Linkage with the UK CF Registry
At the end of 2018, the UK CF Registry was acquired into the SAIL Databank. Data acquisition by SAIL involves the negotiation and agreement of data owners and providers agreeing the use of their data in an anonymised format, for the use in research for the public good. Data that are acquired are then appropriately handled and managed through a split file process, that ensures identifiers and clinical information are handled and linked safely and securely [2,5,7].
Records from the three EHR data sources could then be linked to the cases in the UK CF Registry via their ALF. The availability of this ‘gold-standard’ in SAIL, now provided the opportunity to validate the original EHR cohort and identify the true cases. To this end, children born between January 1998 and August 2015 were identified within the UK CF registry and matched to our EHR cohort. In addition, it also provided an opportunity to identify Welsh resident children with CF that may have been unidentified previously. To determine Welsh residency in the UK CF Registry, we used LSOA (Lower layer Super Output Area) codes. LSOA is a geographic hierarchy level for statistical reporting and the highest granularity of identifiable geography permitted within the SAIL Databank in order to preserve privacy protection. In the 2001 Census listing there are 1,896 LSOAs in Wales, each with a population of about 1,500 people . LSOA information is recorded for cases within the UK CF Registry. We report the positive predictive value of our method to identify CF cases in EHR. 95% confidence interval is based on the Gaussian approximation.
Identification of children with CF in Wales using EHR
Using ICD-10 and Read codes in the three data sources the following numbers of cases were found: 252 in CARIS, 265 in PEDW and 244 in WLGP (see Figure 1).
After matching the children on unique ALFs across all three data sources, we found a total of 352 unique children with CF diagnostic codes born between January 1998 and August 2015. This was higher than expected, given the incidence of CF in Wales, and it was assumed that some cases had been misclassified. As CF is a serious condition, often picked up at birth and likely to prompt frequent visits to a GP and possibly hospital admissions, there was an expectation that any child with CF would have records in multiple data sources, and the most likely true cases would be those with records in all three data sources.
Validation of the EHR cohort against cases held within the UK CF Registry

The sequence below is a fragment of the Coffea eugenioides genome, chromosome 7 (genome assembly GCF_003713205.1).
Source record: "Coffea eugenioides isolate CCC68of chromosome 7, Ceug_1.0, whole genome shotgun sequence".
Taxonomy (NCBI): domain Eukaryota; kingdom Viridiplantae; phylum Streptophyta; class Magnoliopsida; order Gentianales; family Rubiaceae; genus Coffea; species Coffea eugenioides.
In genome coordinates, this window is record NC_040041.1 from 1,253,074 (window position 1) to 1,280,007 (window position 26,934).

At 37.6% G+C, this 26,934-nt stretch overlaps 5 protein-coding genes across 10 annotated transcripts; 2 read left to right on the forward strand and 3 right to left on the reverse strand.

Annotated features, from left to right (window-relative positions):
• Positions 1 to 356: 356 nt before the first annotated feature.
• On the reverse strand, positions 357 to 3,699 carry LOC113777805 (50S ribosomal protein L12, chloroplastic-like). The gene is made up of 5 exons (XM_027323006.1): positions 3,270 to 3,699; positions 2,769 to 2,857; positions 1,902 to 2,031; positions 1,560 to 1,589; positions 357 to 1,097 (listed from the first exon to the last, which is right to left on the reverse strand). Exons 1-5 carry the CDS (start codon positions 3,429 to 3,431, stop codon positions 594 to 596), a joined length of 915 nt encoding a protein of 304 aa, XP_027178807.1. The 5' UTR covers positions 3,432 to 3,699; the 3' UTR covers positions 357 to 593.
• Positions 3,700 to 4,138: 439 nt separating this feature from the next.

Linkage of the 352 EHR cases with the UK CF Registry found 257 matched cases indicating that 95 cases identified in the EHR (27%) were potential false positives. Our method for identifying CF cases therefore had a positive predictive value of 0.73 (95% CI 0.68 – 0.78). Furthermore, 235 children were found with Welsh LSOA codes in the UK CF Registry, and with the exception of 11, all had been already identified in the EHR cohort.
Figure 1 illustrates the numbers of cases extracted from the respective data sources, and the numbers of cases that matched between the EHR and UK CF Registry data sources.
Approximately 99% (156/158) of EHR cases, with records in all three data sources, could be matched to individuals in the UK CF Registry. This supported our assumption that cases in this group would be the least likely to be misclassified. However, this group only captured 60% of the children we could match to the UK CF Registry. For individuals identified across two data sources, 87% (81/93) could be matched; these made up 32% (81/257) of all the children matched to the UK CF Registry. All individuals identified in CARIS and WLGP could be found in the Registry. Out of the individuals identified in CARIS and PEDW or PEDW and WLGP, 84% (42/50) and 89% (34/38) could be found in the Registry, respectively. Only 19.8% (20/101) of EHR cases, for whom we found a CF diagnosis code in just a single data source could be found in the UK CF Registry. The lowest proportion of true positives was in the group identified in CARIS (12.8% ( 5/39)) , followed by those identified in WLGP (13.9% ( 6/43) ); amongst children with a CF code only in PEDW 47% (9/47) could be matched (Figure 2 ).
Examination of the 95 false positive EHR cases